Tuesday, April 7, 2009

safety vs. security

b.a. is dangerous but it's not the danger you're thinking of. sure, with every city there are pickpocketing, muggings and that sort of thing. thank god i haven't experienced this side of b.a. but i am seeing the other dangers every day. the dangers you may not see notice right away.

the buildings
i'll just lay it out for you. no fire detectors, no sprinkler systems, no fire escapes, 1st & 2nd floors have bars on the windows, fireplaces / grills on the rooftops and you need a key to get out of the building (the front door is always locked from both the inside and out). I also have to light my stove and oven with a match every time I use it.

yes, freaks me out too, but i'm starting to get use to it. all buildings in buenos aires are built with brick and concrete. all walls are brick and all floors are cement. supposedly they don't burn as fast? also there is a building code that requires all floors to have a fire extinguisher.

as for the lobby door always being locked and needing a key to get out, i asked an argentine friend about this. it seems like this feature goes between security and safety where security is the winner. the thought is that if you live in the building (have a key) you won't let anyone into the building that isn't suppose to be there. also, it forces you to walk people down and let them out of the building so that you can secure the door.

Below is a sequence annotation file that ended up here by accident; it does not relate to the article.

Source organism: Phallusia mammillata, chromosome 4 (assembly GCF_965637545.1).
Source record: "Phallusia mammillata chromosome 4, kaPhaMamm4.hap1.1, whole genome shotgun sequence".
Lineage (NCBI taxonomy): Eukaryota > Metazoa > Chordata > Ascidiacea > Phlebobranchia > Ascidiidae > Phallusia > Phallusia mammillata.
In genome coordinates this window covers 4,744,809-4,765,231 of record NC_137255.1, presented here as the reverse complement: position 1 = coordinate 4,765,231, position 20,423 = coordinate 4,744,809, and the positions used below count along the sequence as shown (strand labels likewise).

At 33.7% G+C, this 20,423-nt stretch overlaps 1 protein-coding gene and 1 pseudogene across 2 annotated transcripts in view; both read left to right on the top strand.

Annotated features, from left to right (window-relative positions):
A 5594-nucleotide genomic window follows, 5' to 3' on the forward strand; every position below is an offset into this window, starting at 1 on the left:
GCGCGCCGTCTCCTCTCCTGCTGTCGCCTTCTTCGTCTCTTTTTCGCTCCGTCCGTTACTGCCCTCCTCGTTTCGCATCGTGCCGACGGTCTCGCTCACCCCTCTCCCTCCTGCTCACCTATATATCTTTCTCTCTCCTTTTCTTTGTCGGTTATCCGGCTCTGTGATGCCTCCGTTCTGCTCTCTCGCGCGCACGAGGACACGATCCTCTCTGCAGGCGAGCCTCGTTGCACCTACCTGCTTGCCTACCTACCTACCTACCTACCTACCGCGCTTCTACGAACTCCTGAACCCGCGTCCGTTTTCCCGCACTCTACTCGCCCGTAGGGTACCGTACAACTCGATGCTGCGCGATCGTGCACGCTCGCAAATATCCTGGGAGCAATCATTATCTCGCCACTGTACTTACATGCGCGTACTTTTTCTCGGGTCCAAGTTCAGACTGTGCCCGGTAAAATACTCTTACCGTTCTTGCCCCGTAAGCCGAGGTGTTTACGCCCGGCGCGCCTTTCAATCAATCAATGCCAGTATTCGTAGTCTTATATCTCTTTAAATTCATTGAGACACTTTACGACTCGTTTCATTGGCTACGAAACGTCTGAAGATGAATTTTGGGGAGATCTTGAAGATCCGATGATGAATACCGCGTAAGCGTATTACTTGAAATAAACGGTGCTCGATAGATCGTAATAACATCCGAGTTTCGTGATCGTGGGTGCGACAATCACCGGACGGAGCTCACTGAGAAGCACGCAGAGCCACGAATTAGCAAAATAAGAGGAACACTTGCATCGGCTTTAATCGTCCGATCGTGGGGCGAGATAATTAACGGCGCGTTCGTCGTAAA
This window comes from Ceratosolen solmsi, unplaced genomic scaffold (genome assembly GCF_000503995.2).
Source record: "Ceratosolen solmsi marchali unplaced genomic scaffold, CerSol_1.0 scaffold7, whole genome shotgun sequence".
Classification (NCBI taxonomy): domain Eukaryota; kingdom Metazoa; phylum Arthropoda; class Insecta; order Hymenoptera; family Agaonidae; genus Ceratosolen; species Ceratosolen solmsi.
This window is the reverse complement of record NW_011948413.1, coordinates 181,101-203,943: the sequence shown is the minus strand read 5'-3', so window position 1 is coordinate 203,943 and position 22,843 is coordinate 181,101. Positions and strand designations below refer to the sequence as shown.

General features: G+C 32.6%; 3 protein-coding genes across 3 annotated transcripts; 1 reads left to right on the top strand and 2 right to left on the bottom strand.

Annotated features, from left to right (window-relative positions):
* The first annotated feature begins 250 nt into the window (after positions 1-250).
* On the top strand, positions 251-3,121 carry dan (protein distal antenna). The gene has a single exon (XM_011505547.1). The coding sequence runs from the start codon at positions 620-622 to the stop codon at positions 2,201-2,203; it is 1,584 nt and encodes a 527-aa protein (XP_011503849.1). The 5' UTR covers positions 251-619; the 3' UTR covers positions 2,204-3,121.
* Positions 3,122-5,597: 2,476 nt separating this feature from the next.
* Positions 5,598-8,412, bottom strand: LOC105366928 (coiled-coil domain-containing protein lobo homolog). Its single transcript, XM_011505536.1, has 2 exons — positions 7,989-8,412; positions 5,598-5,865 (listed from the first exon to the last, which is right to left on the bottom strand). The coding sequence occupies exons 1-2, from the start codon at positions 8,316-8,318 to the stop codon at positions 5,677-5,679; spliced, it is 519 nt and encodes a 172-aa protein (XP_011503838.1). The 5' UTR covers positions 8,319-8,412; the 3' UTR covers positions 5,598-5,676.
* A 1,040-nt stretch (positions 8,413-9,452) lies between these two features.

many of the apartment buildings have beautiful terraces on top. on the terrace there is a place to make asado (bbq). but the place where you make asado isn't contained, it's rather an open fireplace/oven where you burn wood...did i mention that it's not really a pit where you put the fire but rather a shelf.

what if the wind takes an ember away, what if an ember falls on the roof and no one notices? (my american side speaking)

(photo below: asado (bbq) that can be found on many rooftops throughout the city. (image from http://asadosargentinos.blogspot.com/))


krebiz said...

I've talked about that with friends here, because I lived on the first floor, behind bars, and the door was barred, so that required a key. I didn't even think about it until after I moved into that apartment, then thought, "hmmmm, people here worry more about crime than dying by fire."
However, the grand (GRAND) majority of people do not die by house fire. The odds are on your side.

yillabean said...

true true...it seems like b.a. folks also worry more about crime than dying by fire too, however i haven't read any statistics on the matter to see what my odds are.

Jim said...

My nice Canon Powershot was slickly pickpocketed on a very crowded subway last Monday. I've learned. Do not wear your camera on your belt no matter how secure you think it is.